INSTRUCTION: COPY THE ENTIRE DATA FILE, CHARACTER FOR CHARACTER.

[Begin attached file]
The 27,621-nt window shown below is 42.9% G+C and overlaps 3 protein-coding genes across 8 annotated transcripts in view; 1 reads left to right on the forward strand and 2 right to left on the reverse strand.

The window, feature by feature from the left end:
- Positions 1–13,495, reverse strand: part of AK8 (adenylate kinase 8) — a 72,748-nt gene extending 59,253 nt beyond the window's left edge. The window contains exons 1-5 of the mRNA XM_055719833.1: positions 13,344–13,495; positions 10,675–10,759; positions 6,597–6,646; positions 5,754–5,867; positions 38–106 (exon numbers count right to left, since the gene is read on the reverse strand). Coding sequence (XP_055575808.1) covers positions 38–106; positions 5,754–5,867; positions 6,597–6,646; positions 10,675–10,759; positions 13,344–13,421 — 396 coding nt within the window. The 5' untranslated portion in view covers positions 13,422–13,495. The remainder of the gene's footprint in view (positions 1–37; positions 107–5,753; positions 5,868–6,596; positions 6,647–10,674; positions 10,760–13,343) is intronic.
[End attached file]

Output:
The 27,621-nt window shown below is 42.9% G+C and overlaps 3 protein-coding genes across 8 annotated transcripts in view; 1 reads left to right on the forward strand and 2 right to left on the reverse strand.

The window, feature by feature from the left end:
- Positions 1–13,495, reverse strand: part of AK8 (adenylate kinase 8) — a 72,748-nt gene extending 59,253 nt beyond the window's left edge. The window contains exons 1-5 of the mRNA XM_055719833.1: positions 13,344–13,495; positions 10,675–10,759; positions 6,597–6,646; positions 5,754–5,867; positions 38–106 (exon numbers count right to left, since the gene is read on the reverse strand). Coding sequence (XP_055575808.1) covers positions 38–106; positions 5,754–5,867; positions 6,597–6,646; positions 10,675–10,759; positions 13,344–13,421 — 396 coding nt within the window. The 5' untranslated portion in view covers positions 13,422–13,495. The remainder of the gene's footprint in view (positions 1–37; positions 107–5,753; positions 5,868–6,596; positions 6,647–10,674; positions 10,760–13,343) is intronic.